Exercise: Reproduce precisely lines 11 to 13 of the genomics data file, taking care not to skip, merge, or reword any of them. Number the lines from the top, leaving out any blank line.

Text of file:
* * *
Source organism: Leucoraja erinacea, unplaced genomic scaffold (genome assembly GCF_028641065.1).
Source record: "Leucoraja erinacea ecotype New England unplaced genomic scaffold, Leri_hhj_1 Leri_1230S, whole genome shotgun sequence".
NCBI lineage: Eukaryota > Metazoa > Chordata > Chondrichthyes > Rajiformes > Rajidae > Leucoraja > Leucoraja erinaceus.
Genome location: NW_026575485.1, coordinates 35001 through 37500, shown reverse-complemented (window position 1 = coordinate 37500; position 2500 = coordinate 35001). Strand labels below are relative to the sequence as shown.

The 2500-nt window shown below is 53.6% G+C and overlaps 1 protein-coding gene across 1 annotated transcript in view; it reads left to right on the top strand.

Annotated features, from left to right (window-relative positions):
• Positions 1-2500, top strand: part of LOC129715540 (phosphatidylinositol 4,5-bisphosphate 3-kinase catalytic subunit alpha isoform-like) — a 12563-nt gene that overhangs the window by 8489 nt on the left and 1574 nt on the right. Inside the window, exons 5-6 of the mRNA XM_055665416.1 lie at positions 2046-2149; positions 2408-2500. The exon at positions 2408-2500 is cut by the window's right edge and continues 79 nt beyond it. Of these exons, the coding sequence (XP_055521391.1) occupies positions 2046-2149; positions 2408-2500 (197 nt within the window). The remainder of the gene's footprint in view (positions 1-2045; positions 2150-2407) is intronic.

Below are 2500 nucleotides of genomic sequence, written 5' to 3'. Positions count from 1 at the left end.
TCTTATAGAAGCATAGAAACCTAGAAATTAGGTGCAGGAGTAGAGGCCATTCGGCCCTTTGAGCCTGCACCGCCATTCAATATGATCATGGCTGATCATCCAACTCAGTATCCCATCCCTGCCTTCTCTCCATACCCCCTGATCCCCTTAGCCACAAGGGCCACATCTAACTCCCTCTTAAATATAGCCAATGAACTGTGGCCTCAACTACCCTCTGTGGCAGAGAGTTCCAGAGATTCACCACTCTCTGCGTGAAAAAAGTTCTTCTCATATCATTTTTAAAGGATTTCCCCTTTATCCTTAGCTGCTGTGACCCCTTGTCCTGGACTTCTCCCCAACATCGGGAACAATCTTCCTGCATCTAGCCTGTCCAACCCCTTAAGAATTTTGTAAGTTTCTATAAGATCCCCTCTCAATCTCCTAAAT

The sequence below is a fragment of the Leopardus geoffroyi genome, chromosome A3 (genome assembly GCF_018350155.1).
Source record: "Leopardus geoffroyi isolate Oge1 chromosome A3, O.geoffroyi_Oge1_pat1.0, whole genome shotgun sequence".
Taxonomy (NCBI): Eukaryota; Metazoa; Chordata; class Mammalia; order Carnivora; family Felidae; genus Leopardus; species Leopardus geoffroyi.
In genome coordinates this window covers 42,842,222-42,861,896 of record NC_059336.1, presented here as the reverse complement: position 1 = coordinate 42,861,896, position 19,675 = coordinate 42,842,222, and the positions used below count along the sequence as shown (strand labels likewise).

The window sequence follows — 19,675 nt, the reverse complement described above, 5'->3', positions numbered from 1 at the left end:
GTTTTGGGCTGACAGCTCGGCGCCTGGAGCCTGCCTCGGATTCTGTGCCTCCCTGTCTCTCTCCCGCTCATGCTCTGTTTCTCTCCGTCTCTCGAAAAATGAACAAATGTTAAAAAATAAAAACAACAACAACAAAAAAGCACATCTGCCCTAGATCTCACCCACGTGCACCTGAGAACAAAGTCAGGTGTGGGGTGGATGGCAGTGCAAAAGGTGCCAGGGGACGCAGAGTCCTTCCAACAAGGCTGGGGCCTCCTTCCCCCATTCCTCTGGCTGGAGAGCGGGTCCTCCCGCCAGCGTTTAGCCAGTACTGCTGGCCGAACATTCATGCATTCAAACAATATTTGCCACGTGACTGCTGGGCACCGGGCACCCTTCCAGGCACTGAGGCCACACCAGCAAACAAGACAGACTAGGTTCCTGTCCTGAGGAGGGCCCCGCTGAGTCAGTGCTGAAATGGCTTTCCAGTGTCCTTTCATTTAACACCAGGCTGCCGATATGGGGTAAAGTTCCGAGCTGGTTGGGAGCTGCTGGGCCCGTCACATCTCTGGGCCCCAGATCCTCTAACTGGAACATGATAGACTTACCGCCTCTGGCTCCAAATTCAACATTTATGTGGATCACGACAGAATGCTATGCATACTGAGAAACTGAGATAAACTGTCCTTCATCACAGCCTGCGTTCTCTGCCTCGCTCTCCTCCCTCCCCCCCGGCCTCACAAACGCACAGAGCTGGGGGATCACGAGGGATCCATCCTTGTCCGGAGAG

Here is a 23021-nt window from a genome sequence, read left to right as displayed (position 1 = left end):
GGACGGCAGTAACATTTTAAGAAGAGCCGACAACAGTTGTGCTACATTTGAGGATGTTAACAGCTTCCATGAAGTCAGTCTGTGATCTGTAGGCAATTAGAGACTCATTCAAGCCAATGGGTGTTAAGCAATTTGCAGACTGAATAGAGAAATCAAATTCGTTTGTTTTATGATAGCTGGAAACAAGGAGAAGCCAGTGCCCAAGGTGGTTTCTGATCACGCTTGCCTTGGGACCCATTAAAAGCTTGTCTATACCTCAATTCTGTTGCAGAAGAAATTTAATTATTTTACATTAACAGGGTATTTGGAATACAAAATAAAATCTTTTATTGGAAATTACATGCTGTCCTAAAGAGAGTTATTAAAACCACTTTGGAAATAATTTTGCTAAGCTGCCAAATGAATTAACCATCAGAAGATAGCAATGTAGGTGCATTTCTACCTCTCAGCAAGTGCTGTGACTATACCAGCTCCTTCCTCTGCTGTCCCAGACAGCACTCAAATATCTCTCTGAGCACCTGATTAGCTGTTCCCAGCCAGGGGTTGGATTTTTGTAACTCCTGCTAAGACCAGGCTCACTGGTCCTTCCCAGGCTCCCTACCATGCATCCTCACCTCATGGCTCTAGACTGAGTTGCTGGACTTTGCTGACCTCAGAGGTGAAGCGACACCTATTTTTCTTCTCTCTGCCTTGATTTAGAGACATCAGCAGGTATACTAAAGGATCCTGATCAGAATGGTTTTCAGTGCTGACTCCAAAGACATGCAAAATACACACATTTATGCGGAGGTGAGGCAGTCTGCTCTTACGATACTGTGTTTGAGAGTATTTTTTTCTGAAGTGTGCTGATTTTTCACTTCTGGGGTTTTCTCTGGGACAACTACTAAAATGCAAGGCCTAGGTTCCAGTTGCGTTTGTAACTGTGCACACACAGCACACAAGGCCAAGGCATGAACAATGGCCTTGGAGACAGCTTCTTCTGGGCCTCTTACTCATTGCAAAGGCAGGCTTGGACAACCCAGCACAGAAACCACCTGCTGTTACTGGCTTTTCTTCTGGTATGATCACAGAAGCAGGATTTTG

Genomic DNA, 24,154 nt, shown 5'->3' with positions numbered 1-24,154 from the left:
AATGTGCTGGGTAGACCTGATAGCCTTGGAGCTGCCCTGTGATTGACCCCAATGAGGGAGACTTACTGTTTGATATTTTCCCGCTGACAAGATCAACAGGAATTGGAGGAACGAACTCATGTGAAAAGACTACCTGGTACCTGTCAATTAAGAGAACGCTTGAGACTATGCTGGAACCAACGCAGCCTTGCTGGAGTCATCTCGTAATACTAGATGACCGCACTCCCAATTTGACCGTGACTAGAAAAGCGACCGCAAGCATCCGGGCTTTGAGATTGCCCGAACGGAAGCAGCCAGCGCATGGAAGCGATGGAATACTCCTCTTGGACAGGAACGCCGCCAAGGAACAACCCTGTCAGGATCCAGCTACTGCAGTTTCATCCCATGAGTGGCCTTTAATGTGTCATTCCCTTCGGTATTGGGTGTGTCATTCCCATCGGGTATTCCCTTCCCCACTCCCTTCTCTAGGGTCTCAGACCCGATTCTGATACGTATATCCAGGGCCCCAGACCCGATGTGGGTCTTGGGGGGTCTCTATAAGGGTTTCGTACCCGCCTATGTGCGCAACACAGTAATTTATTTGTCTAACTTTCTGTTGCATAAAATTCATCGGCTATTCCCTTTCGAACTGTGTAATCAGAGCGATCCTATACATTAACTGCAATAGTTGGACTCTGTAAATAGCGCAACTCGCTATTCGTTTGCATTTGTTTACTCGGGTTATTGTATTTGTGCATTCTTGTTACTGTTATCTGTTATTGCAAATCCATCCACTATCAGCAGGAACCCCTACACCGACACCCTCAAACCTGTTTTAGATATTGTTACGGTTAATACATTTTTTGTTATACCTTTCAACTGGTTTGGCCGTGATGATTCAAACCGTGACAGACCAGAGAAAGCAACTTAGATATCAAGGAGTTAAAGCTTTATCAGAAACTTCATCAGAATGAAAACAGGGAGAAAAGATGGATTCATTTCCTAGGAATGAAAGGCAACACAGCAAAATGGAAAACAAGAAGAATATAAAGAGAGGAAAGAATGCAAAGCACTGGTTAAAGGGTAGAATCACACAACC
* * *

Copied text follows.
Source record: "Leopardus geoffroyi isolate Oge1 chromosome A3, O.geoffroyi_Oge1_pat1.0, whole genome shotgun sequence".
Taxonomy (NCBI): Eukaryota; Metazoa; Chordata; class Mammalia; order Carnivora; family Felidae; genus Leopardus; species Leopardus geoffroyi.
In genome coordinates this window covers 42,842,222-42,861,896 of record NC_059336.1, presented here as the reverse complement: position 1 = coordinate 42,861,896, position 19,675 = coordinate 42,842,222, and the positions used below count along the sequence as shown (strand labels likewise).